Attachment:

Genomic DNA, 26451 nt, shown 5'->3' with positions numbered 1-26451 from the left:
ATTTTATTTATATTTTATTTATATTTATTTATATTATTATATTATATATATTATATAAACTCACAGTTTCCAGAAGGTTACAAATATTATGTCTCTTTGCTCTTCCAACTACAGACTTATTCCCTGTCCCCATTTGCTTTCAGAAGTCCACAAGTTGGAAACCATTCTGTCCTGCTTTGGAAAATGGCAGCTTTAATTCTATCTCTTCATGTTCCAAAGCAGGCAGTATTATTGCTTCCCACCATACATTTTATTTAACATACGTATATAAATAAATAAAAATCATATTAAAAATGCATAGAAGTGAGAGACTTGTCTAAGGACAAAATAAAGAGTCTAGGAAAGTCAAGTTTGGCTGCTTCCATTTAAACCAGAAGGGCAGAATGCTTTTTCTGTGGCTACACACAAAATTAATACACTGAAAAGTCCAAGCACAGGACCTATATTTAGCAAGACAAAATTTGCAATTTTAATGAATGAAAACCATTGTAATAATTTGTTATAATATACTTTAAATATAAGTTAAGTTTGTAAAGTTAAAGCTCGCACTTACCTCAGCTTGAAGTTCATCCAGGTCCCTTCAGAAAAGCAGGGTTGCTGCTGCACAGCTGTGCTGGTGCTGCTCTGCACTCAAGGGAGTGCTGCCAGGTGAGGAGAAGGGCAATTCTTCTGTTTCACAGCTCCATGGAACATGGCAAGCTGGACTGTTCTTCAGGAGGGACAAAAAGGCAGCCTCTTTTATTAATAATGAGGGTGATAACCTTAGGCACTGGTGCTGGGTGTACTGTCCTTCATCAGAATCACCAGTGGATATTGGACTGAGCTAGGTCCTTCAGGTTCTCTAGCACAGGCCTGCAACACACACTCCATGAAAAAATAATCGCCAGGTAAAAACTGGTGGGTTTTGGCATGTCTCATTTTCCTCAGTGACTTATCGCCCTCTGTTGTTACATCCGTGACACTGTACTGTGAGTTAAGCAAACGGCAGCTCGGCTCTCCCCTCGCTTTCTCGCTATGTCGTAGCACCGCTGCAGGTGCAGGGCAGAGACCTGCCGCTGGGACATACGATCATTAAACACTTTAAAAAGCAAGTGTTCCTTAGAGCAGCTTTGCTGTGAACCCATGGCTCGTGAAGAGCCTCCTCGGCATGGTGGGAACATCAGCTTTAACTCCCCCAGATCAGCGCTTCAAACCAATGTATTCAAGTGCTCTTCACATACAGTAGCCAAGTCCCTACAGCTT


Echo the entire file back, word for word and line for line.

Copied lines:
Genomic DNA, 26451 nt, shown 5'->3' with positions numbered 1-26451 from the left:
ATTTTATTTATATTTTATTTATATTTATTTATATTATTATATTATATATATTATATAAACTCACAGTTTCCAGAAGGTTACAAATATTATGTCTCTTTGCTCTTCCAACTACAGACTTATTCCCTGTCCCCATTTGCTTTCAGAAGTCCACAAGTTGGAAACCATTCTGTCCTGCTTTGGAAAATGGCAGCTTTAATTCTATCTCTTCATGTTCCAAAGCAGGCAGTATTATTGCTTCCCACCATACATTTTATTTAACATACGTATATAAATAAATAAAAATCATATTAAAAATGCATAGAAGTGAGAGACTTGTCTAAGGACAAAATAAAGAGTCTAGGAAAGTCAAGTTTGGCTGCTTCCATTTAAACCAGAAGGGCAGAATGCTTTTTCTGTGGCTACACACAAAATTAATACACTGAAAAGTCCAAGCACAGGACCTATATTTAGCAAGACAAAATTTGCAATTTTAATGAATGAAAACCATTGTAATAATTTGTTATAATATACTTTAAATATAAGTTAAGTTTGTAAAGTTAAAGCTCGCACTTACCTCAGCTTGAAGTTCATCCAGGTCCCTTCAGAAAAGCAGGGTTGCTGCTGCACAGCTGTGCTGGTGCTGCTCTGCACTCAAGGGAGTGCTGCCAGGTGAGGAGAAGGGCAATTCTTCTGTTTCACAGCTCCATGGAACATGGCAAGCTGGACTGTTCTTCAGGAGGGACAAAAAGGCAGCCTCTTTTATTAATAATGAGGGTGATAACCTTAGGCACTGGTGCTGGGTGTACTGTCCTTCATCAGAATCACCAGTGGATATTGGACTGAGCTAGGTCCTTCAGGTTCTCTAGCACAGGCCTGCAACACACACTCCATGAAAAAATAATCGCCAGGTAAAAACTGGTGGGTTTTGGCATGTCTCATTTTCCTCAGTGACTTATCGCCCTCTGTTGTTACATCCGTGACACTGTACTGTGAGTTAAGCAAACGGCAGCTCGGCTCTCCCCTCGCTTTCTCGCTATGTCGTAGCACCGCTGCAGGTGCAGGGCAGAGACCTGCCGCTGGGACATACGATCATTAAACACTTTAAAAAGCAAGTGTTCCTTAGAGCAGCTTTGCTGTGAACCCATGGCTCGTGAAGAGCCTCCTCGGCATGGTGGGAACATCAGCTTTAACTCCCCCAGATCAGCGCTTCAAACCAATGTATTCAAGTGCTCTTCACATACAGTAGCCAAGTCCCTACAGCTT